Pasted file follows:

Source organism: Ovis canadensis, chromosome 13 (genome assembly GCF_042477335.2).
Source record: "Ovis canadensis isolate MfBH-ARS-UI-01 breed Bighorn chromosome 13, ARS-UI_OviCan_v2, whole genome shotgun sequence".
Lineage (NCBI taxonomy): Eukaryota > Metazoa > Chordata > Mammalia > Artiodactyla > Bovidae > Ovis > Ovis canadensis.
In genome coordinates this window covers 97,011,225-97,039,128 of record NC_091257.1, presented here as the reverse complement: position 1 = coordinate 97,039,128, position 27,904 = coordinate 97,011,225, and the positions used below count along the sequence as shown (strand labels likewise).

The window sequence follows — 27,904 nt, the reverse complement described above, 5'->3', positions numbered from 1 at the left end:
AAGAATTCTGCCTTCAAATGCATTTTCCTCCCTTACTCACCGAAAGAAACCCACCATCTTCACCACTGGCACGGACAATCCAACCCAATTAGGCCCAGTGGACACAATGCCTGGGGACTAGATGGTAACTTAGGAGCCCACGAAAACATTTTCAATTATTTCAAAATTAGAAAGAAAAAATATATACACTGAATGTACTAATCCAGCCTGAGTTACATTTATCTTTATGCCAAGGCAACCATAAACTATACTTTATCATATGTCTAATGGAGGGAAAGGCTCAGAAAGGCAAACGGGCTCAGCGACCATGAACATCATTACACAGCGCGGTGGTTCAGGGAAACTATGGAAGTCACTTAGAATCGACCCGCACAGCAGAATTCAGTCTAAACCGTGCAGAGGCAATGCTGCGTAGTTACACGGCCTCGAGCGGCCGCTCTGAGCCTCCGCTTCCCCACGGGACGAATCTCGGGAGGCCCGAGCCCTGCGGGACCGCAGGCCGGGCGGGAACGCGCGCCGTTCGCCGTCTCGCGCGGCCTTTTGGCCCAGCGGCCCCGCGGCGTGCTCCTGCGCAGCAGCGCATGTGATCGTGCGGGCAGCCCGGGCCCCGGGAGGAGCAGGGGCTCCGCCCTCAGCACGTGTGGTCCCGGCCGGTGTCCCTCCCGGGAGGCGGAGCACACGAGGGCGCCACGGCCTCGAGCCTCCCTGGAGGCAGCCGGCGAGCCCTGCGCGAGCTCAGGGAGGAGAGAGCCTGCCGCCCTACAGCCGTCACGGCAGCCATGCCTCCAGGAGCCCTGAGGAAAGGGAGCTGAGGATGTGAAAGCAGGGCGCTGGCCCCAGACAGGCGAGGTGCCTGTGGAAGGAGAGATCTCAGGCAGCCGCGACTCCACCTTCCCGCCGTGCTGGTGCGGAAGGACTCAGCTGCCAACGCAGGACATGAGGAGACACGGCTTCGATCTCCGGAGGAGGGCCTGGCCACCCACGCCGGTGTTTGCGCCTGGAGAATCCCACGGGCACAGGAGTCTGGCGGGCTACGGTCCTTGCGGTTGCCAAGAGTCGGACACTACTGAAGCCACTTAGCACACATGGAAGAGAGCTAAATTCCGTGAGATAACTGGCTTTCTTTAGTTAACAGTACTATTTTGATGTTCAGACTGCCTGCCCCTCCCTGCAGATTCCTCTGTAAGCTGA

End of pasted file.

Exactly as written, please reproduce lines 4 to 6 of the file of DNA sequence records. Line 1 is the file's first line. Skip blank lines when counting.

In genome coordinates this window covers 97,011,225-97,039,128 of record NC_091257.1, presented here as the reverse complement: position 1 = coordinate 97,039,128, position 27,904 = coordinate 97,011,225, and the positions used below count along the sequence as shown (strand labels likewise).

The window sequence follows — 27,904 nt, the reverse complement described above, 5'->3', positions numbered from 1 at the left end:
AAGAATTCTGCCTTCAAATGCATTTTCCTCCCTTACTCACCGAAAGAAACCCACCATCTTCACCACTGGCACGGACAATCCAACCCAATTAGGCCCAGTGGACACAATGCCTGGGGACTAGATGGTAACTTAGGAGCCCACGAAAACATTTTCAATTATTTCAAAATTAGAAAGAAAAAATATATACACTGAATGTACTAATCCAGCCTGAGTTACATTTATCTTTATGCCAAGGCAACCATAAACTATACTTTATCATATGTCTAATGGAGGGAAAGGCTCAGAAAGGCAAACGGGCTCAGCGACCATGAACATCATTACACAGCGCGGTGGTTCAGGGAAACTATGGAAGTCACTTAGAATCGACCCGCACAGCAGAATTCAGTCTAAACCGTGCAGAGGCAATGCTGCGTAGTTACACGGCCTCGAGCGGCCGCTCTGAGCCTCCGCTTCCCCACGGGACGAATCTCGGGAGGCCCGAGCCCTGCGGGACCGCAGGCCGGGCGGGAACGCGCGCCGTTCGCCGTCTCGCGCGGCCTTTTGGCCCAGCGGCCCCGCGGCGTGCTCCTGCGCAGCAGCGCATGTGATCGTGCGGGCAGCCCGGGCCCCGGGAGGAGCAGGGGCTCCGCCCTCAGCACGTGTGGTCCCGGCCGGTGTCCCTCCCGGGAGGCGGAGCACACGAGGGCGCCACGGCCTCGAGCCTCCCTGGAGGCAGCCGGCGAGCCCTGCGCGAGCTCAGGGAGGAGAGAGCCTGCCGCCCTACAGCCGTCACGGCAGCCATGCCTCCAGGAGCCCTGAGGAAAGGGAGCTGAGGATGTGAAAGCAGGGCGCTGGCCCCAGACAGGCGAGGTGCCTGTGGAAGGAGAGATCTCAGGCAGCCGCGACTCCACCTTCCCGCCGTGCTGGTGCGGAAGGACTCAGCTGCCAACGCAGGACATGAGGAGACACGGCTTCGATCTCCGGAGGAGGGCCTGGCCACCCACGCCGGTGTTTGCGCCTGGAGAATCCCACGGGCACAGGAGTCTGGCGGGCTACGGTCCTTGCGGTTGCCAAGAGTCGGACACTACTGAAGCCACTTAGCACACATGGAAGAGAGCTAAATTCCGTGAGATAACTGGCTTTCTTTAGTTAACAGTACTATTTTGATGTTCAGACTGCCTGCCCCTCCCTGCAGATTCCTCTGTAAGCTGA